Uma Purandare can look out the window of her home in Brandon Farms and see the house of Hopewell Township Mayor Julie Blake.

Uma Purandare and family

Hopewell Township committeewoman-elect Uma Purandare, left, with husband Ashok, daughter Radhika and son Rohit in Madrid in January 2019.

When Blake decided in September not to run for a third term on the township committee, and Purandare stepped in as the Democratic candidate, the mayor did not literally hand over a baton to her neighbor. Purandare still had to run for, and win, a seat that Blake has held for almost six years.

But when all the votes were counted on Nov. 3, Purandare had received 4,210 votes to Republican Edward “Jack” Jackowski’s 2,911, meaning she could grab that baton at last — figuratively at least.

Purandare says she has big shoes to fill in taking Blake’s seat on the committee. “We’ve been friends and neighbors for 20 years. She’s been my mentor. I have seen her working like crazy during this Covid pandemic, and I would really like to commend her for her work and thank her for her leadership,” Purandare said in a Nov. 21 phone call with the Express.

Blake told the Express in September that she did not want to step aside unless she had confidence that the Democrats could name a good candidate to take her place on the ballot. After deciding not to run, she spoke to Purandare about taking her place on the ballot.

“When Uma said she might consider it, I said, ‘OK, we’re headed in the right direction,’” Blake said. “It’s really nice to have somebody who lives in the southern part of the town, who knows what the southern part of the town cares about. We want as many voices on that committee as possible.”

Purandare is no stranger to public service. She has served for the last six years on the township’s zoning board — as Blake did before her.

“When she approached me, saying she needs a break, I was humbled and honored that she had that trust in me,” Purandare said. “At the same time, it was like, ‘Oh my God, she has done such a wonderful job.’ I was aware that I have big shoes to fill. At the same time I was excited for the opportunity. So I talked to my family and I decided to take on this challenge.”

Purandare, 54, grew up in Maharashtra, the second most populous state in India. Mumbai is the capital, but Purandare lived in Jaysingpur, a small town in the southeastern part of the state.

She said her grandfather was a prominent figure in the community. “He was a lawyer and in those days very much a kind of leader,” she said. “I grew up in that atmosphere. Helping people, that’s kind of ingrained in my brain. I always try to make the world better for people. I don’t know how close I am to that, but I absolutely try to follow that path.”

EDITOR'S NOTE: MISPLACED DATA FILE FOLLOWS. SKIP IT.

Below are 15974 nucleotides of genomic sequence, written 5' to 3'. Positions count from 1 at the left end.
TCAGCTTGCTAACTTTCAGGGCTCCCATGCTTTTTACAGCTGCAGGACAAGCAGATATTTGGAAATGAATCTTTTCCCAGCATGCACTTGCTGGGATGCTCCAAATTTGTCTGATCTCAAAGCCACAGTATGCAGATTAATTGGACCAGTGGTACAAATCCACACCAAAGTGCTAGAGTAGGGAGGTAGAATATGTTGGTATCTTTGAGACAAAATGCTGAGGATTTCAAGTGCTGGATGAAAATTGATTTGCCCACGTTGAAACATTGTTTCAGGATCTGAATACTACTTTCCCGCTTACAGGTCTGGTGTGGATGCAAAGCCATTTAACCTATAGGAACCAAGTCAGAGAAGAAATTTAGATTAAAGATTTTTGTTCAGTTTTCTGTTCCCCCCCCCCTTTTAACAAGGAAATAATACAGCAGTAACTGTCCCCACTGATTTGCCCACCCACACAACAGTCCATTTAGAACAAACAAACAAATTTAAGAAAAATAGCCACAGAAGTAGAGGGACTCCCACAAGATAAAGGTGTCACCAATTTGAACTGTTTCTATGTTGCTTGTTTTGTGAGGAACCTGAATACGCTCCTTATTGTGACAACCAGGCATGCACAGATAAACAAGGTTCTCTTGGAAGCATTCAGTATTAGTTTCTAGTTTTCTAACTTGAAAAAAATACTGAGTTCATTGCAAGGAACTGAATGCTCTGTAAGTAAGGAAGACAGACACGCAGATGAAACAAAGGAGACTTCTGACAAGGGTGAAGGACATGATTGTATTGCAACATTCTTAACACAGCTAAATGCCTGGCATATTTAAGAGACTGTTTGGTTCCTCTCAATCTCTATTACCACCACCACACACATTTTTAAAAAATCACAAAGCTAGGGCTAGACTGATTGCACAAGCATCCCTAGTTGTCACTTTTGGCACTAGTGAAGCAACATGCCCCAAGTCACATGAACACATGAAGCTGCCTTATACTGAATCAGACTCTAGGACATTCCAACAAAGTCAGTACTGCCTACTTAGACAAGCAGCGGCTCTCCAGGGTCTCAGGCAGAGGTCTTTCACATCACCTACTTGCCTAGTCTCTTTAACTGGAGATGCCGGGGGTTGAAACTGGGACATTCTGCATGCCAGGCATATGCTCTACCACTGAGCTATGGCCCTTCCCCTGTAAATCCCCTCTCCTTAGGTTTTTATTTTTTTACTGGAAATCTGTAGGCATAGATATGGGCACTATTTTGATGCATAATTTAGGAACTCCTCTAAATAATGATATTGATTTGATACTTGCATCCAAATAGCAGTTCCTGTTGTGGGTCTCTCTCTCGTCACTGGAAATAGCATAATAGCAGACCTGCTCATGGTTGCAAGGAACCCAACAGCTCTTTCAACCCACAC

She graduated from Shijavi University in Kolhapur with a degree in biology and married her husband, Ashok, while still in India. When he came to the United States to do postdoctoral research, Uma came with him. Today, both are research scientists with Bristol Myers-Squibb.

“When he was busy doing his postdoctoral training, I also found research assistant jobs in those labs,” she said. “I took some courses in molecular biology and cell biology and that’s where I developed my passion for research.”

The Purandares settled into Brandon Farms 23 years ago. Since then, Uma has been involved with many community organizations, including the PTO at Stony Brook Elementary School and the Hopewell Valley Mobile Food Pantry. When her daughter Radhika was younger, Purandare helped start up a local Girl Scout troop and serve as a leader for the group.

And 20 years ago, Purandare founded the Marathi Language School. Marathi is the language of Maharashtra, and the Purandares wanted their young children, Rohit and Radhika, to not only learn the family’s native language, but also the family’s culture as well.

“When we moved in, we realized that there were 20 Marathi families in Brandon Farms,” Purandare said. “So I contacted them and we started this school.”

The school was not formally organized. It had no funding and no home. It was run by parents like Uma who wanted their children to have a way to experience the culture and language of Maharashtra.